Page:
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Race to stabilise ship stuck on reef

Marine Safety

A SHIP which ran aground in the Great Barrier Reef Marine Park is in danger of breaking up and spilling more oil into the sea.

A national oil spill response was activated on Saturday after Chinese-owned bulk carrier Shen Neng 1 ran aground on the Douglas Shoal at around 5pm on Saturday evening.

Queensland Premier Anna Bligh said the ship was travelling at full speed in a restricted area of the Great Barrier Reef Marine Park, more than 13 nautical miles off course, when it hit the shoal.

Related: Throw the book at ship's owner: Bligh

A five nautical mile exclusion zone has been set up around the ship, with an Australian Maritime Safety Authority aircraft controlling traffic through the zone.

The Morning Bulletin was granted access to the exclusion zone set up around the ship yesterday morning, and saw the ship stuck-fast in its position on the eastern edge of the Douglas Shoal.

From the air, oil could be seen spilling near the stern on the starboard side of the ship into the turquoise water.

Ms Bligh said the ship was damaged in the crash and was in danger of breaking apart and spilling its 975 tonnes of heavy fuel into the sea.

“It will require a serious and specialist salvage operation,” Ms Bligh said.

“This ship is in a very damaged condition and the worry now is that the salvage operation may disturb the ship in a way that sees more oil discharged into the water.”

Modelling showed that oil could possibly wash up in the Shoalwater Bay military training area in the next two days, but that was dependant on the effectiveness of the chemical dispersant.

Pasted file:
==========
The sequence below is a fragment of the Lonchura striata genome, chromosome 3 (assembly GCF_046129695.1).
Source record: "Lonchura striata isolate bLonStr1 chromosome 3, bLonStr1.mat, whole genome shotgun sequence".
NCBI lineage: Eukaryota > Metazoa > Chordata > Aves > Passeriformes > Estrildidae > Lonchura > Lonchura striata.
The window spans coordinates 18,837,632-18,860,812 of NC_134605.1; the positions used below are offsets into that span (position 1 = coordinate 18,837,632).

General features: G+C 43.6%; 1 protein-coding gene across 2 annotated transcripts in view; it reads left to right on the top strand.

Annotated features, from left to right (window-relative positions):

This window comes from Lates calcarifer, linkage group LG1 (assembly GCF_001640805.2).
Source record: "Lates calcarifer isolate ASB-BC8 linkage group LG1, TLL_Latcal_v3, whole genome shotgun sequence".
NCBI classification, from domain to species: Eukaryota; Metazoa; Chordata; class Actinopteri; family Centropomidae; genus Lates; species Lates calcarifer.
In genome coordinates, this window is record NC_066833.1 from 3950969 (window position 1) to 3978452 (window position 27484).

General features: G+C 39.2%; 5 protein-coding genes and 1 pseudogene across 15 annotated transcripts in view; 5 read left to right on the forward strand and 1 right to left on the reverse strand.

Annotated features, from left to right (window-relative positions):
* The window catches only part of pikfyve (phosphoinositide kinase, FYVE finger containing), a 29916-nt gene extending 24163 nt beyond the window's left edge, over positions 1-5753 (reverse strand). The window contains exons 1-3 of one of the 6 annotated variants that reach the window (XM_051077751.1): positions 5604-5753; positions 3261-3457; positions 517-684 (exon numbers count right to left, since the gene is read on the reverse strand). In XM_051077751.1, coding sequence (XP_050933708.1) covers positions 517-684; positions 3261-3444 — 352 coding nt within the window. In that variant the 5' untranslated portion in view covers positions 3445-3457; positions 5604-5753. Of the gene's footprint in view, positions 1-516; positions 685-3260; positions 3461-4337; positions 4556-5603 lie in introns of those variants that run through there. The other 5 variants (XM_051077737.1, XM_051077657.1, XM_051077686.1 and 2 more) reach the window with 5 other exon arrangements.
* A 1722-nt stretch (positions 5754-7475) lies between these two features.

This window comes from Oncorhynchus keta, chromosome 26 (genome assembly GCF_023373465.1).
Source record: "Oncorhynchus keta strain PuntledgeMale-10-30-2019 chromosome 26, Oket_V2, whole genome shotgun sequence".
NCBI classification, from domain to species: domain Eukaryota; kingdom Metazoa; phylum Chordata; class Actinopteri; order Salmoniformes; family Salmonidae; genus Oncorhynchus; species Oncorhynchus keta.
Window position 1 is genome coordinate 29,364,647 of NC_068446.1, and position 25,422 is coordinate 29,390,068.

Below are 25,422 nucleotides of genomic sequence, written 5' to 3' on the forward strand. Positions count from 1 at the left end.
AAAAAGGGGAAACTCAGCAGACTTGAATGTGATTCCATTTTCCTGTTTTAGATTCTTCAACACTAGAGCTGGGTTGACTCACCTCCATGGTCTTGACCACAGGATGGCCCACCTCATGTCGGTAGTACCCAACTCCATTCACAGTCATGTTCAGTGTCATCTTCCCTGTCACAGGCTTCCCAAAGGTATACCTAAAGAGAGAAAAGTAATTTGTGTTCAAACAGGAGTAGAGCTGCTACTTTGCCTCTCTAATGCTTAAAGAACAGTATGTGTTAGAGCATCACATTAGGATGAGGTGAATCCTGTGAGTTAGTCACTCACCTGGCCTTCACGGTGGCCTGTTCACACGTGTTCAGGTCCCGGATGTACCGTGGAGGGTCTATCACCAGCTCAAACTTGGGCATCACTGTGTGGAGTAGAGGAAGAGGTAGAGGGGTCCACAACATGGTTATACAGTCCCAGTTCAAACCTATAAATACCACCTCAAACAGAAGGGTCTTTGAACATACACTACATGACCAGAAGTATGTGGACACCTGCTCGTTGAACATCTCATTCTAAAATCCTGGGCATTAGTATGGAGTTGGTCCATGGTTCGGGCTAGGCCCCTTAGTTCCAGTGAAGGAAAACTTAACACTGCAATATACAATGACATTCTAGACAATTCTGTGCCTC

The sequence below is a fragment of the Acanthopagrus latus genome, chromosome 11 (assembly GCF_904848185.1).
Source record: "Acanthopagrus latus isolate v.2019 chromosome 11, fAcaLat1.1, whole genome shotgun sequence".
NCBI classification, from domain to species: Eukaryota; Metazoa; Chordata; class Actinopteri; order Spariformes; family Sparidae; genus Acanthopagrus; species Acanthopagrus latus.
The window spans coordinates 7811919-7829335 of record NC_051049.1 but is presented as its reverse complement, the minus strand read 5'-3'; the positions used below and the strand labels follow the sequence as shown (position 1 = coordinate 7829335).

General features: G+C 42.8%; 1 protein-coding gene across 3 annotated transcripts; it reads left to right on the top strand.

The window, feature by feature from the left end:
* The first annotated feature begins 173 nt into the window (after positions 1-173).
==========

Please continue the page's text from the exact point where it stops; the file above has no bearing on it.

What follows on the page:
Dispersants are most effective when used within 48 hours of the spill and were sprayed in two separate deployments yesterday, one by a Rockhampton based light aircraft and a second yesterday afternoon on a slick measuring three kilometres by 100 metres.

Maritime Safety Queensland have been monitoring from the land and sea since the ship ran aground on Saturday, and had observed small quantities of oil around the ship.

Captain Patrick Quirk, general manager of Maritime Safety Queensland had ruled out deploying a ‘boom’.

The ship was not expected to move without assistance and yesterday professional salvors have been engaged by the ship’s owners.

Ms Bligh said the Australian Transport Safety Bureau will be conducting a full investigation into the incident.

Environment Minister Peter Garrett said the Federal Government were also part of monitoring the situation.

“The Government is very conscious of the importance of the Great Barrier Reef environment and ensuring that impacts on its ecology are effectively managed,” he said.

Rockhampton Regional Council was on standby and will be holding a Local Disaster Management Group meeting at 9am on Tuesday.

The 230m long Shen Neng 1 was carrying 65,000 tonnes of coal and ran aground after departing the port of Gladstone on Saturday.

The Douglas Shoal is a well known and popular reef fishing spot for local fisherman, and is home to a wide range of reef fish species.

There were 24 people aboard the ship, 23 crew and one Australian Maritime Safety Authority surveyor, and Yeppoon Water Police were on standby to help them evacuate the ship if needed.


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